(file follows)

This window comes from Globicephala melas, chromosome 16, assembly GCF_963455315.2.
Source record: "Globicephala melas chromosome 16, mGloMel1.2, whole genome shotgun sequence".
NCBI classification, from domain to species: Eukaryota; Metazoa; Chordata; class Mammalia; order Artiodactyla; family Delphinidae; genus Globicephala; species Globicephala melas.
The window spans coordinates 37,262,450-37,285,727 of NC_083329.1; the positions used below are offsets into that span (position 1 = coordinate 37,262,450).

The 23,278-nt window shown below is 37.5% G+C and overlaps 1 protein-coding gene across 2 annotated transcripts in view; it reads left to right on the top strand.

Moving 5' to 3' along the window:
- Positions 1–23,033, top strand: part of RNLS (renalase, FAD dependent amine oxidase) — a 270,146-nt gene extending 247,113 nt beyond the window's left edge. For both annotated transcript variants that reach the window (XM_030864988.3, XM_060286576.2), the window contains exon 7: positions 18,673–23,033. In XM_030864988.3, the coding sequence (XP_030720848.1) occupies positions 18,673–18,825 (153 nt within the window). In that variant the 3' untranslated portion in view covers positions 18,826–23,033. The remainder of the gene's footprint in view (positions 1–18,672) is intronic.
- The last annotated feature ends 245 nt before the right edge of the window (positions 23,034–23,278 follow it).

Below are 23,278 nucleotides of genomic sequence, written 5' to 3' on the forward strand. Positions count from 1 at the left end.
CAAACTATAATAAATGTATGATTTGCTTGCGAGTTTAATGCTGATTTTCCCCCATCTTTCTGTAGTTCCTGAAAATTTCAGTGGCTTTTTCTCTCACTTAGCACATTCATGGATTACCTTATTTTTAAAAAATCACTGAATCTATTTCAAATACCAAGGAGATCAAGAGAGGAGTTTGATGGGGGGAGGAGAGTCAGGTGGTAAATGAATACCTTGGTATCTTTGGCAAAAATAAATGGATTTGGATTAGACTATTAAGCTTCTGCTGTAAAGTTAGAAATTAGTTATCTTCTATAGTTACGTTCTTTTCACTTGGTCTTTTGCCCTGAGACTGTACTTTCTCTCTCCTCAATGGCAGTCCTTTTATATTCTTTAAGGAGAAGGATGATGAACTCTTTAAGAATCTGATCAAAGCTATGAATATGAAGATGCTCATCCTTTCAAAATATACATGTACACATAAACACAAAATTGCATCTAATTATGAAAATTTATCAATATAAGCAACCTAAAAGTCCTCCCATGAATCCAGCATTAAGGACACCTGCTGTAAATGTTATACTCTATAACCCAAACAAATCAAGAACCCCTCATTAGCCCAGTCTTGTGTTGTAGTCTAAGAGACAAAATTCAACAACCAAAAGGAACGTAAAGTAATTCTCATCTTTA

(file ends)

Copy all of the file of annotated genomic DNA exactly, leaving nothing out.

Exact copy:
This window comes from Globicephala melas, chromosome 16, assembly GCF_963455315.2.
Source record: "Globicephala melas chromosome 16, mGloMel1.2, whole genome shotgun sequence".
NCBI classification, from domain to species: Eukaryota; Metazoa; Chordata; class Mammalia; order Artiodactyla; family Delphinidae; genus Globicephala; species Globicephala melas.
The window spans coordinates 37,262,450-37,285,727 of NC_083329.1; the positions used below are offsets into that span (position 1 = coordinate 37,262,450).

The 23,278-nt window shown below is 37.5% G+C and overlaps 1 protein-coding gene across 2 annotated transcripts in view; it reads left to right on the top strand.

Moving 5' to 3' along the window:
- Positions 1–23,033, top strand: part of RNLS (renalase, FAD dependent amine oxidase) — a 270,146-nt gene extending 247,113 nt beyond the window's left edge. For both annotated transcript variants that reach the window (XM_030864988.3, XM_060286576.2), the window contains exon 7: positions 18,673–23,033. In XM_030864988.3, the coding sequence (XP_030720848.1) occupies positions 18,673–18,825 (153 nt within the window). In that variant the 3' untranslated portion in view covers positions 18,826–23,033. The remainder of the gene's footprint in view (positions 1–18,672) is intronic.
- The last annotated feature ends 245 nt before the right edge of the window (positions 23,034–23,278 follow it).

Below are 23,278 nucleotides of genomic sequence, written 5' to 3' on the forward strand. Positions count from 1 at the left end.
CAAACTATAATAAATGTATGATTTGCTTGCGAGTTTAATGCTGATTTTCCCCCATCTTTCTGTAGTTCCTGAAAATTTCAGTGGCTTTTTCTCTCACTTAGCACATTCATGGATTACCTTATTTTTAAAAAATCACTGAATCTATTTCAAATACCAAGGAGATCAAGAGAGGAGTTTGATGGGGGGAGGAGAGTCAGGTGGTAAATGAATACCTTGGTATCTTTGGCAAAAATAAATGGATTTGGATTAGACTATTAAGCTTCTGCTGTAAAGTTAGAAATTAGTTATCTTCTATAGTTACGTTCTTTTCACTTGGTCTTTTGCCCTGAGACTGTACTTTCTCTCTCCTCAATGGCAGTCCTTTTATATTCTTTAAGGAGAAGGATGATGAACTCTTTAAGAATCTGATCAAAGCTATGAATATGAAGATGCTCATCCTTTCAAAATATACATGTACACATAAACACAAAATTGCATCTAATTATGAAAATTTATCAATATAAGCAACCTAAAAGTCCTCCCATGAATCCAGCATTAAGGACACCTGCTGTAAATGTTATACTCTATAACCCAAACAAATCAAGAACCCCTCATTAGCCCAGTCTTGTGTTGTAGTCTAAGAGACAAAATTCAACAACCAAAAGGAACGTAAAGTAATTCTCATCTTTA